The Discovery of the Unconscious
|The Discovery of the Unconscious: The History and Evolution of Dynamic Psychiatry|
The 1970 edition
|Author||Henri F. Ellenberger|
|Published||1970 (Basic Books)|
The Discovery of the Unconscious: The History and Evolution of Dynamic Psychiatry is a 1970 study of the history of dynamic psychiatry by the Swiss medical historian Henri F. Ellenberger. Its account of the early history of psychology covers the work of such figures as Franz Anton Mesmer, Sigmund Freud, Carl Jung, Alfred Adler, and Pierre Janet. The work been credited with demolishing the myth of Freud's originality and encouraging subsequent scholars to question the scientific validity of psychoanalysis.
The Discovery of the Unconscious is a study of the history of dynamic psychiatry that covers the early history of psychology and the work of Freud, Jung, and Adler, describing psychoanalysis and analytical psychology as forms of hermeneutics (the art or science of interpretation). Ellenberger compares both disciplines to the philosophical schools of Graeco-Roman antiquity.
Ellenberger argues that a legend involving two main features developed around Freud: the first being, "the theme of the solitary hero struggling against a host of enemies, suffering the 'slings and arrows of outrageous fortune' but triumphing in the end", and the second, "the blotting out of the greatest part of the scientific and cultural context in which psychoanalysis developed". The first aspect rested on exaggeration of the anti-Semitism Freud encountered, as well as overstatement of the hostility of the academic world and the Victorian prejudices that hampered psychoanalysis. The second aspect led to Freud being credited with the achievements of other people.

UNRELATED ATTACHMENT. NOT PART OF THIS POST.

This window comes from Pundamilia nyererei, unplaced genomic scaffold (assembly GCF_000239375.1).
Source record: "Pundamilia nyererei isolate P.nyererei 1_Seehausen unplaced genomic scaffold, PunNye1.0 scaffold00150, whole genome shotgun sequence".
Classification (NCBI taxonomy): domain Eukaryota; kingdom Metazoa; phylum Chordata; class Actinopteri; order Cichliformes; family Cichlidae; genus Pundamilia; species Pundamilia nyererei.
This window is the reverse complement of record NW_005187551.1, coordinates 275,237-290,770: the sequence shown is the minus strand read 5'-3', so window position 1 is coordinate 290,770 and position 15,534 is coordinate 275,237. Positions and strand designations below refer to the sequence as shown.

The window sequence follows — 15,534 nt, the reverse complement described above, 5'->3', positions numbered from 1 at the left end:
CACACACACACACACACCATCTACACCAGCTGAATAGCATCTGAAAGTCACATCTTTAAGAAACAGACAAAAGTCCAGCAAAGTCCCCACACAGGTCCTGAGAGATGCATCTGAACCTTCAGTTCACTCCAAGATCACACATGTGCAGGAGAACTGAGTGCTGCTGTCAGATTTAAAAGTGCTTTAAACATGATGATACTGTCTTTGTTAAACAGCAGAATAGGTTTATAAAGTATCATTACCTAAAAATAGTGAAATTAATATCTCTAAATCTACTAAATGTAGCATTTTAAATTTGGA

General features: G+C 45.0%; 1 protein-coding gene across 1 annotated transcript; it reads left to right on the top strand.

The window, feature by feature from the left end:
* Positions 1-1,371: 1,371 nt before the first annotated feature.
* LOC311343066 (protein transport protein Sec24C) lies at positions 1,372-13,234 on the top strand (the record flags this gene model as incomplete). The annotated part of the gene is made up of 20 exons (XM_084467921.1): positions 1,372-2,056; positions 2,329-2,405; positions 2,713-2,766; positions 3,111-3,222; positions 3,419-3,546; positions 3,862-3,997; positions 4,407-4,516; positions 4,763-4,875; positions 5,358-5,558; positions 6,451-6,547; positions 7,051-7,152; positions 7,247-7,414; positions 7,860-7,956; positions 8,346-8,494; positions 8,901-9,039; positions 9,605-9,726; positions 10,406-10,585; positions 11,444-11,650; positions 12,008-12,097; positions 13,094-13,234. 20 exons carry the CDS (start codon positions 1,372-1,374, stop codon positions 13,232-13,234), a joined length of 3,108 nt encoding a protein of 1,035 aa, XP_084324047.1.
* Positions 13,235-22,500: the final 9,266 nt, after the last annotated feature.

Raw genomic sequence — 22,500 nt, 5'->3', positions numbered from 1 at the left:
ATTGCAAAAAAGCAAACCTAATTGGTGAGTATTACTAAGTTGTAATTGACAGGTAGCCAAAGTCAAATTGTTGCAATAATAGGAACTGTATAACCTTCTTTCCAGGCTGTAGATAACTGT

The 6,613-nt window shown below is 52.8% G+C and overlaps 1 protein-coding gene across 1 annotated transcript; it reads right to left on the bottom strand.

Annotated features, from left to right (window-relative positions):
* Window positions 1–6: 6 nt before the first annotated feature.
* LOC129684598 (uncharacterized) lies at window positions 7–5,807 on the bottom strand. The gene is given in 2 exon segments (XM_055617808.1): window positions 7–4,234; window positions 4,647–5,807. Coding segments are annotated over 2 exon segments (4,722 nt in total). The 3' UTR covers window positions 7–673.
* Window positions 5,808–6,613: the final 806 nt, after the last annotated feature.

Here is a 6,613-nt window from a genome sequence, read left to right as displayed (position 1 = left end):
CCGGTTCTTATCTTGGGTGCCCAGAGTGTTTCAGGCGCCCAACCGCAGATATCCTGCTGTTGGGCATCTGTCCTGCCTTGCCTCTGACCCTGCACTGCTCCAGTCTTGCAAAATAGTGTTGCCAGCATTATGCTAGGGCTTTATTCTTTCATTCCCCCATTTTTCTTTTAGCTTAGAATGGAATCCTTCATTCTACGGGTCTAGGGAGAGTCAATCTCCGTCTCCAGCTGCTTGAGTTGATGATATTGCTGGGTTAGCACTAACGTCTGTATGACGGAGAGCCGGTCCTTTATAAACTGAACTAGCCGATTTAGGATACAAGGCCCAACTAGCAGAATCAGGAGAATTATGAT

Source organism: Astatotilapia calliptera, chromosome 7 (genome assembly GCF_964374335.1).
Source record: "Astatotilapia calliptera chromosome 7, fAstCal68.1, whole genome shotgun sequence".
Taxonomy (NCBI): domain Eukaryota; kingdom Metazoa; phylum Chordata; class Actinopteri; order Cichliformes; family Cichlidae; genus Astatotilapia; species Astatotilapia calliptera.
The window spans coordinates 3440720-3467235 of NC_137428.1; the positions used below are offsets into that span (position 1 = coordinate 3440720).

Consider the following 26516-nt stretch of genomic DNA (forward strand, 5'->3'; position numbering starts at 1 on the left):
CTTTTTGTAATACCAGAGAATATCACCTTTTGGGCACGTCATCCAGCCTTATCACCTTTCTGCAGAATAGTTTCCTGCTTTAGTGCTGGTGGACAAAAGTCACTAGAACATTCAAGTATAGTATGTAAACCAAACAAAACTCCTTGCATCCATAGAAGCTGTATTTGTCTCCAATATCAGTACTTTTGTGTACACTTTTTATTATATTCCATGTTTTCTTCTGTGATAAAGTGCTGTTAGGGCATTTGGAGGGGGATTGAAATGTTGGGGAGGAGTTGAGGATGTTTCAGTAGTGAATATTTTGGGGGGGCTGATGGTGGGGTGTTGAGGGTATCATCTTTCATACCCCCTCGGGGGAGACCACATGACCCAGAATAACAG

Freud, according to Ellenberger, was heir to the Protestant Seelsorge or "Cure of Souls", a practice that arose after Protestant reformers abolished the ritual of confession. During the 19th century, the idea of unburdening oneself by confessing a shameful secret was gradually transferred from science to medicine, influencing Mesmer's animal magnetism, and eventually Freud.
The Discovery of the Unconscious has been credited by Frederick Crews with demolishing the myth of Freud's originality and encouraging subsequent scholars to question the scientific validity of psychoanalysis. Anthony Stevens has made use of Ellenberger's concept of "creative illness", a rare condition whose onset usually occurs after a long period of intense intellectual work, in his accounts of Freud and Jung.
- Complete online text: Questia
- Webster, Richard (2005). Why Freud Was Wrong: Sin, Science and Psychoanalysis. Oxford: The Orwell Press. p. 16. ISBN 0-9515922-5-4.
- Gay, Peter (1995). Freud: A Life for Our Time. London: Papermac. p. 754. ISBN 0-333-48638-2.
- Stevens, Anthony (1991). On Jung. London: Penguin Books. pp. 178, 267. ISBN 0-14-012494-2.
- Reed, Graham F. (2007). Gregory, Richard L., ed. The Oxford Companion to the Mind, Second edition. Oxford: Oxford University Press. p. 494. ISBN 0-19-866224-6.
- Crews, Frederick (1996) "The Verdict on Freud". Psychological Science, vol. 7, No. 2.